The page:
By Eric Gunther and John Rothenberg
Can art and technology be brought together in healthcare environments to make a measurable impact on patient and staff well-being? This is the question we’ve been asking ourselves at SOSO. We believe that there are numerous opportunities to think more creatively about the role of technology in healthcare design, all in order to enhance healing and well-being.
Research has shown that art installations in hospitals correlate with patient wellness. In fact, a 2017 Denmark research study found that abstract paintings that were hung in hospital waiting rooms contributed to patient satisfaction. And a more recent study found that “the view that art can have beneficial effects on patient recovery is generally accepted nowadays” because it “can reduce the experience of pain through distracting the patient’s attention.”
Across every industry setting, there is a growing consideration of user experience and well-being. As we continue to emerge from the pandemic era and a stay-at-home mindset, companies seek interesting and dynamic ways to enhance mental and physical health and wellness, including improvements to the built environment. Organizations are exploring transformational architecture and design as a method of sparking captivation among tenants and patients, taking them on a journey that ventures outside the traditionally dull interiors of commercial buildings. We’ve reached a consensus that beautiful design and amenities can boost energy, inspire creativity and facilitate collaboration and efficiency.
In hospitals, patient healing is the priority and can be achieved through experiential and visual design elements. We know art is good for well-being, and we know good design also makes an impact. When we bring these together with technology, we can create new kinds of impact on well-being.
A newer concept transcending art, technology, and real estate is digital experience design, the marriage of technology, design, and physical space. In many ways, it is the consideration of physical spaces as hybrid through immersive digital art installations that can engage the five senses beyond just sight.
A multidisciplinary concept, digital experience designs are customized, activated installations that can appear as sculptures, chandeliers, or wall art and then transform into something else entirely through tech-enablement and engineering. It takes many of the trends and principles we see across real estate development and interior design, such as biophilic inspiration and dedicated wellness rooms, and reinterprets them into art that we can wholly experience as humans.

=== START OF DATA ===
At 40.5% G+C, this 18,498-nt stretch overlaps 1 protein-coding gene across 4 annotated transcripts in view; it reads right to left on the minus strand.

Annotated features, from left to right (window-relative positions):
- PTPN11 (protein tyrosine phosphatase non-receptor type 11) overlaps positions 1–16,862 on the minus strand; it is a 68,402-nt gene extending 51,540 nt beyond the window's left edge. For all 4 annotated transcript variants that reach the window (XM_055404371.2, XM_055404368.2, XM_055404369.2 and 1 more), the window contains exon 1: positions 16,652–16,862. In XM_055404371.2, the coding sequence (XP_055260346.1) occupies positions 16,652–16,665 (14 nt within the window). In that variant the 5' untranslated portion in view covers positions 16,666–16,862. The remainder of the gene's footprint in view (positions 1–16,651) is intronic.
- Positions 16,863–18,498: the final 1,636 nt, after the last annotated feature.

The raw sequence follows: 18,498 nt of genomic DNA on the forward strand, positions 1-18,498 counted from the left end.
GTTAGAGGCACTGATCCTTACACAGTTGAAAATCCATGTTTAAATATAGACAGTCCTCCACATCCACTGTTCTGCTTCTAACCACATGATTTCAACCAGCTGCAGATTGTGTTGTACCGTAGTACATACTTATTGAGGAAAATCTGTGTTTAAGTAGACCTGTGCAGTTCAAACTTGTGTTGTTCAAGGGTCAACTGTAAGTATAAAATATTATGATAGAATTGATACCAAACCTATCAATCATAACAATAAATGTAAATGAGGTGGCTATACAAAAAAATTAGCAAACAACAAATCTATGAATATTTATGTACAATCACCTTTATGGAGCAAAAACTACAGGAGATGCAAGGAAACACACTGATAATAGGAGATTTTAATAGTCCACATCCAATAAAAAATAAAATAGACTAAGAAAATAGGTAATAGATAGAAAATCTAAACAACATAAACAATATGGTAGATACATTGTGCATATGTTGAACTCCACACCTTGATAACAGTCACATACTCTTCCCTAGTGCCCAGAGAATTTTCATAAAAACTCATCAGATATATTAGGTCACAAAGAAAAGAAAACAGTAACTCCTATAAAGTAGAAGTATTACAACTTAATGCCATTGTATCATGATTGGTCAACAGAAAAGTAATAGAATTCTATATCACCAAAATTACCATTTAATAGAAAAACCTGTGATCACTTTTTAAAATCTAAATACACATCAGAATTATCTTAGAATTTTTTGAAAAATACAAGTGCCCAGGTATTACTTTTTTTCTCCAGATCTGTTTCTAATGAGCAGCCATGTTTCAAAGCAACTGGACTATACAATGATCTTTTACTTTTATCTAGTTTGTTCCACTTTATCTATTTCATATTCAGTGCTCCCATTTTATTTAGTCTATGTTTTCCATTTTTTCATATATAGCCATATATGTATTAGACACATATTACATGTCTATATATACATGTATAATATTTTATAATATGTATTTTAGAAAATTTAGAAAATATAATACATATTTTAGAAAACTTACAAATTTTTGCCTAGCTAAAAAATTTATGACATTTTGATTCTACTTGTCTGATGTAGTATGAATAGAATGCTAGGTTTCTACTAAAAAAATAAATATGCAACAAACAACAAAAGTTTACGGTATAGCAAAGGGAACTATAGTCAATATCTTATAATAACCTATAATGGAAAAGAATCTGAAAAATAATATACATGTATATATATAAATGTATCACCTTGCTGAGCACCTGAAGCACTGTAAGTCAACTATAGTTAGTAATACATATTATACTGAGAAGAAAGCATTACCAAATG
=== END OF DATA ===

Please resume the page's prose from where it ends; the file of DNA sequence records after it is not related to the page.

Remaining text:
Digital experience design can be purposefully infused into hospitals to spark creativity, inspiration, and connection among patients, their families, and medical staff. It can look across the entire patient journey for new opportunities to creatively integrate technology into experience. This marriage of art, design, and technology can increase patient well-being by awakening the senses and inducing physiological states of awe conducive to healing. Thoughtful art and design can also create moments of shared awe, which become catalysts for improving psychological well-being. Beyond serving as a distraction from pain, they provide opportunities to deeply experience and transform grief into beauty, and to connect with those around you in similar situations. There is also curiosity around art specific to different hospital corridors, such as maternity wards and emergency departments, with the understanding that each patient experiences different challenges in their journeys.
To envision the impact of digital experience design in healthcare more concretely, we designed four technology-driven installations and situated them in realistic hospital settings. Each installation builds on a specific set of design principles to show how specific elements of digital experience design can positively impact healthcare. The projects, while hypothetical, heavily draw on creative technologies.
Investigations into the physiological effects of slow breathing have uncovered significant effects on the respiratory, cardiovascular, cardiorespiratory, and autonomic nervous systems. According to a Harvard study, breath control helps quell errant stress response, and deep abdominal breathing encourages full oxygen exchange — that is, the beneficial trade of incoming oxygen for outgoing carbon dioxide. Not surprisingly, it can slow the heartbeat and lower or stabilize blood pressure.” Therapists and psychiatrists recommend deep breathing as a simple exercise with numerous benefits for overall health and well-being.
Kinetic Breath was designed to help patients alleviate stress by focusing on deep breathing.